|Died||12 October 1875 48) (aged|
|Known for||Sculpture, painting|
|La Fontaine des quatre parties due monde|
Triomphe de Flore
Le Génie de la Danse
Le Pécheur napolitain
Jean-Baptiste Carpeaux (11 May 1827 – 12 October 1875) was a French sculptor and painter during the Second Empire under Napoleon III.
Born in Valenciennes, Nord, son of a mason, his early studies were under François Rude.Carpeaux entered the École des Beaux-Arts in 1844 and won the Prix de Rome in 1854, and moving to Rome to find inspiration, he there studied the works of Michelangelo, Donatello and Verrocchio. Staying in Rome from 1854 to 1861, he obtained a taste for movement and spontaneity, which he joined with the great principles of baroque art. Carpeaux sought real life subjects in the streets and broke with the classical tradition.
Carpeaux debuted at the Salon in 1853 exhibiting La Soumission d'Abd-el-Kader al'Empereur, a bas-relief in plaster that did not attract much attention. Carpeaux was an admirer of Napoléon III and followed him from city to city during Napoléon's official trip through the north of France. After initially not making any contact with the emperor, he finally succeeded in arranging a face-to-face encounter at Amiens where he managed to convince Napoléon to commission a marble statue that was to be carried out by a practitioner, Charles Romain Capellaro.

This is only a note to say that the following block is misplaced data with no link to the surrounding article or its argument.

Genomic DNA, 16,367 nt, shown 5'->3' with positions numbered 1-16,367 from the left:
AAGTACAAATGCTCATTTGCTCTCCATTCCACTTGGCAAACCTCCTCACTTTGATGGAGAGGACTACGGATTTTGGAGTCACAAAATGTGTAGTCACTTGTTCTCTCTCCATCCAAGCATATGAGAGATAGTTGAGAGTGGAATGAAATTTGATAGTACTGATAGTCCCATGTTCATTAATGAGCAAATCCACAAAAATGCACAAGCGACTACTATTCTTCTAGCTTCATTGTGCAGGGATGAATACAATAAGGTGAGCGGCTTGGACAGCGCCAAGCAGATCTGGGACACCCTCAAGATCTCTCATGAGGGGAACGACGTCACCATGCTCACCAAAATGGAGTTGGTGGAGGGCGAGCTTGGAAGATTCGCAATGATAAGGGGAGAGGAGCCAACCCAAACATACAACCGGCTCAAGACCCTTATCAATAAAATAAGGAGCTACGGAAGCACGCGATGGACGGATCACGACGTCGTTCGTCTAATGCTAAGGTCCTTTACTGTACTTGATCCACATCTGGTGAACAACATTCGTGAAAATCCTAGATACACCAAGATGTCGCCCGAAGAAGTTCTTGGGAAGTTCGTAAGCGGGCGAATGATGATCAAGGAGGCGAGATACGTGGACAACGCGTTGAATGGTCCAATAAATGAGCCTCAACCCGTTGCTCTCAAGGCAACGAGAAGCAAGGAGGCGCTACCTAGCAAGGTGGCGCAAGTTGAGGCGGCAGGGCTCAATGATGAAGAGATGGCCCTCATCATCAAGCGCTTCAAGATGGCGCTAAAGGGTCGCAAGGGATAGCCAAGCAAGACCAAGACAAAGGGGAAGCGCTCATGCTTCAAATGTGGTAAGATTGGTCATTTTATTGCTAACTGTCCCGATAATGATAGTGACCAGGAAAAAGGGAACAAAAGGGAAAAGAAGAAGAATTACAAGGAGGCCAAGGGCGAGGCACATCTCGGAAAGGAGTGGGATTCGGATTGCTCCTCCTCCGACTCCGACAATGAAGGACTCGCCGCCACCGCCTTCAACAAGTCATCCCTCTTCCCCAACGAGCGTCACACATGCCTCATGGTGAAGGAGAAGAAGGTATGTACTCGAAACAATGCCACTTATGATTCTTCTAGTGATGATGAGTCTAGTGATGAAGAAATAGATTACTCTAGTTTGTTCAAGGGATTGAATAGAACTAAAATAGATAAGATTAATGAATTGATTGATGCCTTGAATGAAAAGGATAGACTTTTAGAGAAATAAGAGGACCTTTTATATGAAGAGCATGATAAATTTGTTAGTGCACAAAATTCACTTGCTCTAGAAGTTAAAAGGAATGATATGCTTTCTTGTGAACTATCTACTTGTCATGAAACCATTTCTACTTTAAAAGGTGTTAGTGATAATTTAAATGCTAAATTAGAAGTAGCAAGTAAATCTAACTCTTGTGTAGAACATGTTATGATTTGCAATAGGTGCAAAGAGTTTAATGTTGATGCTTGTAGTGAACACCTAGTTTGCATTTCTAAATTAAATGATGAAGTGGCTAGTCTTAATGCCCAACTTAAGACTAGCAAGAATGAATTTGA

Carpeaux soon grew tired of academicism and became a wanderer on the streets of Rome. He spent free time admiring the frescoes of Michelangelo at the Sistine Chapel. Carpeaux said, "When an artist feels pale and cold, he runs to Michelangelo in order to warm himself, as with the rays of the sun".